As books, he decided to contact Faber and together,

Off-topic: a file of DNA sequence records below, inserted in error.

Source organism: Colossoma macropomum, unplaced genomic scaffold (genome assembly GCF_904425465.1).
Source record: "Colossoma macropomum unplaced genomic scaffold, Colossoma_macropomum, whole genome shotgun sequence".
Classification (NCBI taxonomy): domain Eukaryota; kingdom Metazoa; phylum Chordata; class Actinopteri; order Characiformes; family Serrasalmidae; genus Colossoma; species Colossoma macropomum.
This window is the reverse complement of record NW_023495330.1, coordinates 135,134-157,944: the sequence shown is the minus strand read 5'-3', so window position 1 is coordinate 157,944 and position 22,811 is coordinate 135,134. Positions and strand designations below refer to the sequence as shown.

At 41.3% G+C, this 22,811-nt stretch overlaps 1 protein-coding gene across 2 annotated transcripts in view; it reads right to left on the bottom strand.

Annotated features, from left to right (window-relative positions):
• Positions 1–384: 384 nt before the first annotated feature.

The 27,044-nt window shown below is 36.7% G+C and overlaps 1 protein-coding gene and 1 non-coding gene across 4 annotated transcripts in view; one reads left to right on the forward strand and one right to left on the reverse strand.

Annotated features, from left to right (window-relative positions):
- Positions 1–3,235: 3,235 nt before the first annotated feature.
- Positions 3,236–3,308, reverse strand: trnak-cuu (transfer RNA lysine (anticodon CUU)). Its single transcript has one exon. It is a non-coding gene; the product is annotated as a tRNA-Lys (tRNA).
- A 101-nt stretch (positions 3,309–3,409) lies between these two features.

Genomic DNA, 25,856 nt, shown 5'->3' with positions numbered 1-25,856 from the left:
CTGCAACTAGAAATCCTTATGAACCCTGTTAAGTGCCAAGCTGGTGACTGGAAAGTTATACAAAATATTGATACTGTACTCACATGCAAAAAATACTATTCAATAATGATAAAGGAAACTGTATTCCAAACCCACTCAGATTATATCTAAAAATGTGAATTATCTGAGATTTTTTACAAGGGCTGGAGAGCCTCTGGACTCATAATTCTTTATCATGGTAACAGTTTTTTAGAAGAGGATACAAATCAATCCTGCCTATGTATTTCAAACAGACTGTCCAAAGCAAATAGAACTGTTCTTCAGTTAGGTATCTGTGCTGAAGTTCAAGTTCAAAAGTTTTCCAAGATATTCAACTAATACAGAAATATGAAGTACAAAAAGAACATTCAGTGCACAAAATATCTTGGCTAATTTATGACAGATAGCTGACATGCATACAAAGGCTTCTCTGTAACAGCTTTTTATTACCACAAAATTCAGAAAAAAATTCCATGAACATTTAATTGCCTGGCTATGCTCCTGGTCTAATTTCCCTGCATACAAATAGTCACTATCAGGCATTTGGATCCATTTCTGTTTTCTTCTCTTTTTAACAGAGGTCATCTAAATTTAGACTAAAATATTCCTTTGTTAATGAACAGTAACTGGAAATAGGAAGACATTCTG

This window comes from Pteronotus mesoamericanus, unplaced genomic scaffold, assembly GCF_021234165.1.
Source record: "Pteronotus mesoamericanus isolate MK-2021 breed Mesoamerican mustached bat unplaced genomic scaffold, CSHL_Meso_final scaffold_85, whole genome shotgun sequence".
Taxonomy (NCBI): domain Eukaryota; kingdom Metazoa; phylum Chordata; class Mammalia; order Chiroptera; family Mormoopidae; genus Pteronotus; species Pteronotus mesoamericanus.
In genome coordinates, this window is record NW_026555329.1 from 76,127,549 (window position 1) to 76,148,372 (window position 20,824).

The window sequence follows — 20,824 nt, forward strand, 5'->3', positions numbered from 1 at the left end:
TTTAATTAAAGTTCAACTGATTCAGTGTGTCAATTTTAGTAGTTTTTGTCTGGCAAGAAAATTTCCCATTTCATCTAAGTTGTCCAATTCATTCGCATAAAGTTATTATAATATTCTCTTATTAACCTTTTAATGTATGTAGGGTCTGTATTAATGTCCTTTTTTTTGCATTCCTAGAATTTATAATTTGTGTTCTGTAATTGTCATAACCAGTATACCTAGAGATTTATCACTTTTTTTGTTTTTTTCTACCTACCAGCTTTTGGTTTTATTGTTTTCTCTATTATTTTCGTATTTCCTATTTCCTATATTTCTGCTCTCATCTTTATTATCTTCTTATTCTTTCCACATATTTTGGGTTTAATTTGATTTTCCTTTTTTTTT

As the late Ray Bradbury once said “There are worse crimes than burning books. One of them is not reading them”. The literary talents of Ray Bradbury and George Orwell shine bright through their works: 1984 and Fahrenheit 451. If one has not had the pleasure of reading those books it truly would be a crime. Both books are quite similar as they include a dystopian society with protagonists who are trying to escape the stranglehold of oppressing leaders. In the end both protagonists attempted freedom but with differing outcomes. The success of Guy Montag from Fahrenheit 451, unlike that of Winston Smith from the novel 1984 was entirely due to Guy Montag’s ability to utilize those around him to escape the stranglehold of those in power. When looking Montags journey, the single most important person is Faber. Fabers role in the Fahrenheit 451 is providing a mentor type figure to Montag. He teaches Montag that books display the element of humanity in everyday life and situations. Faber does this through coaching Montag both in person and through the hearing device planted in his ear. He helps direct Montags reactions through altercations with Mildred’s friends and several altercations with Beatty along the way. Oddly enough though, Faber and Montag had met many years before the time where the book takes place. The too met in a park at random and hit it off. After a conversation they had about books he gave Montag his resources to use in order to contact him if he was interested. After Montag is made aware of  the beauty of books, he decided to contact Faber and together, the two men try to work together against their oppressive society. If it were not for Montags ability to see how great of a resource Faber can be to him and to utilize him and his knowledge, he would not have been able to seek success to the extent that he did.  Captain Beatty was also a character that Montag was able to utilize. Initially, when a reader analyzes Beatty as a character he may seem like he is just the know it all fire captain who has a fiery passion for burning books. But he is a lot more than that and Montag is quick to recognize that as the plot develops. Montag sees the inner conflict in Beatty and takes advantage of it. He is able to get Beatty to provide him with valuable insight and knowledge, things to reflect on and think about, and the truth of how things got to where they were. He also provides Montag with the history of the society that the two currently were living in, and the history of his occupation as a firefighter. The history he is made aware of covers; why books are banned, and how those living in the society he lives in lost all the capability to be able to think on their own. All the information Captain Beatty provides, answers countless questions that Montag had, and instead of resolving Montags dilemma at the time, ends up leaving him more disconnected as he does not want things to be the way that had Beatty described. Beatty also gives him permission to keep the book The Hearth and the Salamander for a day before returning it to the Fire Station to be disposed of or in other words terminated. This helps Montag feel a lot better and provides him with more confidence when thinking about keeping books in his everyday life. Beatty also subtly hints to Montag that he himself went through a period of time where he faced the same problems before he was able to come back to work and be content with the profession he pursued. This also makes Montag feel better about his recent breakdown and gives him a chance to think about it with a lot more clarity. By presenting Montag with all of the information and things to think about, even when done without knowing it, pushed Montag into realizing what his heart truly desired. It also made him realize how unhappy the society was making him. Although it was not Beattys intent it, let Montag discover that he can not continue to keep being who he has been and that he must escape soon. If it was not for Montags ability to realize that he could inherit such vast knowledge from Beatty and use that to his advantage, he would not have been able to use it to help himself escape the oppressive society that he was trapped living in.Another individual that Montag is able to utilize in order to gain freedom from the oppressive society he was born into was Clarisse Mcclellan. Clarisse is Montags next door neighbor who is silenced by the government for living independently and learning the true meaning of life. She’s very chatty, and through a few walks with Montag she is able to open his eyes to the world of freedom as she uses books to show him. Montag grows increasingly dissatisfied with his life the more he talks with Clarisse. He starts to wonder if perhaps books aren’t so bad after all, and even steals one from a house he burns down. Her influence on Montag at the beginning of the story is quite extensive; because of her, Montag decides to begin reading himself. When looking at the novel 1984, Winston Smith is led to believe that he has met the love of his life, but also his ally in Julia. Initially, they both appear to have the same interest in escaping struggle of the oppressive leader (Big Brother) in Oceania. Where Winston was unable to utilize Julia to help him escape oppression was by not analyzing Julias way of  and survival and rebellion against the state. Winston is content with just managing to survive, where his counterpart Julia is a true survivalist, as she uses any means necessary to conduct her egocentric rebellion against the state. Her behaviour is that of a committed party follower, but behind the mask she is able to put on lay an individual with unchecked human desires and a deliberate spirit. Julia is far more intuitive and realistic than Winston. She understands the Party better than he does and is more devious in the ways that she defies the Parties ideologies. While Winston is emotional about the Party and its potential downfall, Julia feels his wishes are merely fantasy and is apathetic to the Party’s principles.Winstons fatal error was being unable to recognize that Mr. Charrington was not as he appeared. Mr. Charrington appeared to just be an old man who ran the antique store in the district. When the two first met, he was kind and encouraging to Winston and seemed to share the same interests in things of the past. He also seems to support Winston’s rebellion against the Party and his relations with Julia, since he rents Winston a room without a telescreen in which to carry out his affair. But Charrington is not as he seems. He is a member of the Thought Police. His shop is a trap designed to entice party members who are swaying toward subversion. The first hint that Winston should have recognized was all of the illegal items openly displayed such as the book he had been encouraged to purchase. Also, Charrington later attempts to manipulate Winston further by offering him even more illegal items and a private room with no telescreen. Winston failed to recognize that he was being tricked by Charrington; when he knew that all buildings had telescreens put into them when the party took over. Instead he ignored that fact and assumed that the room was left without one completely. The fact that Winston was entirely oblivious to the off putting behaviour of and was unable to utilize that to his advantage is one of the reasons why he was unsuccessful in his quest to seek freedom.Goldstein is another person who Winston was able to utilize and should have utilized but did not.  According to the Party, Goldstein is the legendary leader of the Brotherhood. He seems to have been a Party leader who fell out of favor with the regime. In any case, the Party describes him as the most dangerous and treacherous man in Oceania. At the end of Part Two of 1984, just a short time before his arrest, Winston comes to realise Goldstein’s final message. It is, in his words:The future belonged to the Proles.This is a turning point in 1984: without finishing Goldstein’s book, Winston learned the true meaning of rebellion. That is, that the Proles will eventually become conscious of the Party’s absolute power and they will rise up and overthrow.Then, there are the proles. All hope lies with the proles and Winston knows that, the fact that he was unable to utilize them to help overthrow the party was an error of mass proportions. They are the only part of society with the amount of people/ manpower necessary to overcome the military forces of the Party. Winston knows that the only threat to the party is from someone in the Outer Party, who would have the ability to think beyond their own needs, and might be able to provide the Proles with hope of a better life if they revolt. The way to overthrow the government of Oceania would have to be a Prole who has managed to think or have there basic thinking patterns enlightened enough to think beyond basic needs and manage to organize a movement without Big Brother noticing. When looking back at the errors made by Winston Smith and the success of Guy Montag made evident throughout the text above, it may leave one feeling lugubrious or even anxious. That is due to how small a difference between the two characters behaviours, but how large a difference there is with their outcomes in the end of there journeys. When it all came down to it, it was the ability to utilize those around them to escape the stranglehold of those in power. Maybe if Winston would not have listened to the great Bob Dylans lyrics so literally he would not have been so content with the ideology  “Don’t Think Twice, It’s All Right” as a guidline when trying to escape tyranny and may have had a different fate in the end.